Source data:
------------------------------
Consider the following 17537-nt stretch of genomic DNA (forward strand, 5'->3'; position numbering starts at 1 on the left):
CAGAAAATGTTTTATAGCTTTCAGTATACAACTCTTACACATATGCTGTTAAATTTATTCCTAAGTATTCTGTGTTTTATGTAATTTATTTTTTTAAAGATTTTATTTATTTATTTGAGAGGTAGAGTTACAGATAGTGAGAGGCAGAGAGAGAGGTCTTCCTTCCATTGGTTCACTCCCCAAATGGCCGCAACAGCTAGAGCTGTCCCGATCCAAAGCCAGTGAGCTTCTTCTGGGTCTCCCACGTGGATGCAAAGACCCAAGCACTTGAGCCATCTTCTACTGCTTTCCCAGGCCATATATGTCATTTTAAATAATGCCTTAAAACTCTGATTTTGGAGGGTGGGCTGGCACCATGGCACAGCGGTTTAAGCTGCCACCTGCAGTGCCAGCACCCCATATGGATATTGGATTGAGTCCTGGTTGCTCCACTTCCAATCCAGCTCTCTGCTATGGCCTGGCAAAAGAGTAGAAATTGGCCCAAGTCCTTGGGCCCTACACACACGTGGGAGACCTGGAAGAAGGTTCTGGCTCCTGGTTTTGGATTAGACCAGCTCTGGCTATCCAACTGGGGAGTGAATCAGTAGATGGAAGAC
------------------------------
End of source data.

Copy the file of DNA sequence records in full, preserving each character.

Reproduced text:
Consider the following 17537-nt stretch of genomic DNA (forward strand, 5'->3'; position numbering starts at 1 on the left):
CAGAAAATGTTTTATAGCTTTCAGTATACAACTCTTACACATATGCTGTTAAATTTATTCCTAAGTATTCTGTGTTTTATGTAATTTATTTTTTTAAAGATTTTATTTATTTATTTGAGAGGTAGAGTTACAGATAGTGAGAGGCAGAGAGAGAGGTCTTCCTTCCATTGGTTCACTCCCCAAATGGCCGCAACAGCTAGAGCTGTCCCGATCCAAAGCCAGTGAGCTTCTTCTGGGTCTCCCACGTGGATGCAAAGACCCAAGCACTTGAGCCATCTTCTACTGCTTTCCCAGGCCATATATGTCATTTTAAATAATGCCTTAAAACTCTGATTTTGGAGGGTGGGCTGGCACCATGGCACAGCGGTTTAAGCTGCCACCTGCAGTGCCAGCACCCCATATGGATATTGGATTGAGTCCTGGTTGCTCCACTTCCAATCCAGCTCTCTGCTATGGCCTGGCAAAAGAGTAGAAATTGGCCCAAGTCCTTGGGCCCTACACACACGTGGGAGACCTGGAAGAAGGTTCTGGCTCCTGGTTTTGGATTAGACCAGCTCTGGCTATCCAACTGGGGAGTGAATCAGTAGATGGAAGAC